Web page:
Lots of countries have guidelines to tell you what are considered "safe" or "low-risk" drinking levels.
For instance, the British government recently altered its advice, lowering its recommended limit for men from 21 "units" a week to 14.
In theory, drinking 14 units a week will ultimately give you a 1% chance of dying of an alcohol-related condition.
But a new study has found that what is considered a "safe" drinking level varies enormously around the world.
The various countries don't even agree what a "drink" is.
It gets even more confusing when you start looking at how many of those drinks each country says you can safely drink a day.
What's more, some nations have different recommendations for men and women, while others (and the WHO) think they should have the same limits.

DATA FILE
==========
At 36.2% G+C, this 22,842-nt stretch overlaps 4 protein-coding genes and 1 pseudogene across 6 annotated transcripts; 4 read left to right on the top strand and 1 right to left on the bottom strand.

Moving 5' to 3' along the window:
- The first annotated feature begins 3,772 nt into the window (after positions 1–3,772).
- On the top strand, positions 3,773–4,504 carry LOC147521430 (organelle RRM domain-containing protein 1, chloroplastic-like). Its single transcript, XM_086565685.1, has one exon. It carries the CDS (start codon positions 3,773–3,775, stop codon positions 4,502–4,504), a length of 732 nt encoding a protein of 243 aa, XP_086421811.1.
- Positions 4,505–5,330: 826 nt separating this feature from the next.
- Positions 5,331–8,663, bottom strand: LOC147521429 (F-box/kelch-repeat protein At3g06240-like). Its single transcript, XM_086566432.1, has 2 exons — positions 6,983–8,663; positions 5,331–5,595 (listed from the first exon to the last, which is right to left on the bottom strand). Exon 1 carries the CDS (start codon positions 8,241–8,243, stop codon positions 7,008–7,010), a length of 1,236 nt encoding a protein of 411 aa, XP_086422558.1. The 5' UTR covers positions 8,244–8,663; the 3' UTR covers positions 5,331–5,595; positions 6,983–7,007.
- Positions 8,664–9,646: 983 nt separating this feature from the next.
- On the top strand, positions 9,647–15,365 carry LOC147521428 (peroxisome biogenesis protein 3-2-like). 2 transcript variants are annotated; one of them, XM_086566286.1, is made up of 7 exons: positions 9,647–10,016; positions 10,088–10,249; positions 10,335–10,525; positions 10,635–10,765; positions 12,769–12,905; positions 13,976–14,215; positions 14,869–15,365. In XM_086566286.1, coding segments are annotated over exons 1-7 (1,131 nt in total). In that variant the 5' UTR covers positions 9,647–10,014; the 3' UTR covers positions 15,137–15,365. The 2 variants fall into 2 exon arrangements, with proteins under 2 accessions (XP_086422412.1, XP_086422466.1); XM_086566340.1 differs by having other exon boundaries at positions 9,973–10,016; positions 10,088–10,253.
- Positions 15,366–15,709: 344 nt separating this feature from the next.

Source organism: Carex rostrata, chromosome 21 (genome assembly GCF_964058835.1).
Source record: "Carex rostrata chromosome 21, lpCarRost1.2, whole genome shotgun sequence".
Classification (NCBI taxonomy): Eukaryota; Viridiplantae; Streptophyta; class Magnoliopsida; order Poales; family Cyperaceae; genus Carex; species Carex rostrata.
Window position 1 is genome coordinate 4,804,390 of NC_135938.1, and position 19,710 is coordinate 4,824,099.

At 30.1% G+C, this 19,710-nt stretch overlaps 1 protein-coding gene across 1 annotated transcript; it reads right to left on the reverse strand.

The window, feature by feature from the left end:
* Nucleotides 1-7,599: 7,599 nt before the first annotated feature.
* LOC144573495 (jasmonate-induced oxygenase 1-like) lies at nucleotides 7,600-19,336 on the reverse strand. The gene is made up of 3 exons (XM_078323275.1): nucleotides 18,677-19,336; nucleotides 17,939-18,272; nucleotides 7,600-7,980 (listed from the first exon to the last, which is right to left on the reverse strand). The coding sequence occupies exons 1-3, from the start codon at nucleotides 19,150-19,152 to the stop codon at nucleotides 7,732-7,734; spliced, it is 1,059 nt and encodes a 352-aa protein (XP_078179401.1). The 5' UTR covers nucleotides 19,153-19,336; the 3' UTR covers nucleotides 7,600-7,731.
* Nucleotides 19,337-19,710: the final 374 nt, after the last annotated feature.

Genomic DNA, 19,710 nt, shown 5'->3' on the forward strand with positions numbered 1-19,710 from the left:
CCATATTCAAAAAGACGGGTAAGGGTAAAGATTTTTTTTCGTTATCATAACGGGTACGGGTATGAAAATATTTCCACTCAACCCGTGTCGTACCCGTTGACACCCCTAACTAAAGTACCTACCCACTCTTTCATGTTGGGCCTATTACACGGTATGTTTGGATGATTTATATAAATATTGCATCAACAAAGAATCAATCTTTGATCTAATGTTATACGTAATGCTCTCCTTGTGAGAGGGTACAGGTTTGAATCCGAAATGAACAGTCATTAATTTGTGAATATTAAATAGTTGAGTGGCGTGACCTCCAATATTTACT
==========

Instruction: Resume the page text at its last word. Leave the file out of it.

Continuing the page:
Others say that you're allowed to drink more on "special occasions".
Australia, Canada, Denmark, Fiji, France, Mexico, New Zealand, Poland, and the United Kingdom all say it's OK to break the usual limits on weddings and bar mitzvahs.
The study says the confusion may arise from the fact that the different countries are looking at different data to establish their recommendations.
It also says that "there is no robust evidence that the general population changes its level of alcohol consumption in response to governments defining standard drinks and publishing low-risk drinking guidelines", so these limits may not make much difference anyway.